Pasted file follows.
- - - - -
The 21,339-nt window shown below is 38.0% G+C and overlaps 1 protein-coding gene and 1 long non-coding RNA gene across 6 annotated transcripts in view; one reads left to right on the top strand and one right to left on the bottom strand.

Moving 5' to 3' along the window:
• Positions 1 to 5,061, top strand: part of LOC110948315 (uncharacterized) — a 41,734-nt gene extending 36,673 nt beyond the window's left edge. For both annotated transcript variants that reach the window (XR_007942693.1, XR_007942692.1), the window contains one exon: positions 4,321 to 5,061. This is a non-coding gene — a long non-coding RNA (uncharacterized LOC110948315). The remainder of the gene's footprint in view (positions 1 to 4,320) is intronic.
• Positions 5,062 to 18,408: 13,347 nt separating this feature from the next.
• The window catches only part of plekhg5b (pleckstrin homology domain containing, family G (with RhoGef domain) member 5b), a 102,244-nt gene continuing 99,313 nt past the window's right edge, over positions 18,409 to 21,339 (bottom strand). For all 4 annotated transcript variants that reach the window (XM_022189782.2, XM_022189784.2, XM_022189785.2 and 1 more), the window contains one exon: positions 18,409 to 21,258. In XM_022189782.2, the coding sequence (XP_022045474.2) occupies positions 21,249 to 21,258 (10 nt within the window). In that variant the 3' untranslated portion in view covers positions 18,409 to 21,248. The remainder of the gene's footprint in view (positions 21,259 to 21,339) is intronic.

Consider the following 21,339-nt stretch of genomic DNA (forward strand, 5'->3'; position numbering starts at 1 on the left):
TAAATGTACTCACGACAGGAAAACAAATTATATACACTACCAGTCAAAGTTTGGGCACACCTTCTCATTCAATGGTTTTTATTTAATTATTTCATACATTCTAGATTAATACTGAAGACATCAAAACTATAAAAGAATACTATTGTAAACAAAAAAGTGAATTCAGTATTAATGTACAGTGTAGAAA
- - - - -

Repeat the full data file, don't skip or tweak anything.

The 21,339-nt window shown below is 38.0% G+C and overlaps 1 protein-coding gene and 1 long non-coding RNA gene across 6 annotated transcripts in view; one reads left to right on the top strand and one right to left on the bottom strand.

Moving 5' to 3' along the window:
• Positions 1 to 5,061, top strand: part of LOC110948315 (uncharacterized) — a 41,734-nt gene extending 36,673 nt beyond the window's left edge. For both annotated transcript variants that reach the window (XR_007942693.1, XR_007942692.1), the window contains one exon: positions 4,321 to 5,061. This is a non-coding gene — a long non-coding RNA (uncharacterized LOC110948315). The remainder of the gene's footprint in view (positions 1 to 4,320) is intronic.
• Positions 5,062 to 18,408: 13,347 nt separating this feature from the next.
• The window catches only part of plekhg5b (pleckstrin homology domain containing, family G (with RhoGef domain) member 5b), a 102,244-nt gene continuing 99,313 nt past the window's right edge, over positions 18,409 to 21,339 (bottom strand). For all 4 annotated transcript variants that reach the window (XM_022189782.2, XM_022189784.2, XM_022189785.2 and 1 more), the window contains one exon: positions 18,409 to 21,258. In XM_022189782.2, the coding sequence (XP_022045474.2) occupies positions 21,249 to 21,258 (10 nt within the window). In that variant the 3' untranslated portion in view covers positions 18,409 to 21,248. The remainder of the gene's footprint in view (positions 21,259 to 21,339) is intronic.

Consider the following 21,339-nt stretch of genomic DNA (forward strand, 5'->3'; position numbering starts at 1 on the left):
TAAATGTACTCACGACAGGAAAACAAATTATATACACTACCAGTCAAAGTTTGGGCACACCTTCTCATTCAATGGTTTTTATTTAATTATTTCATACATTCTAGATTAATACTGAAGACATCAAAACTATAAAAGAATACTATTGTAAACAAAAAAGTGAATTCAGTATTAATGTACAGTGTAGAAA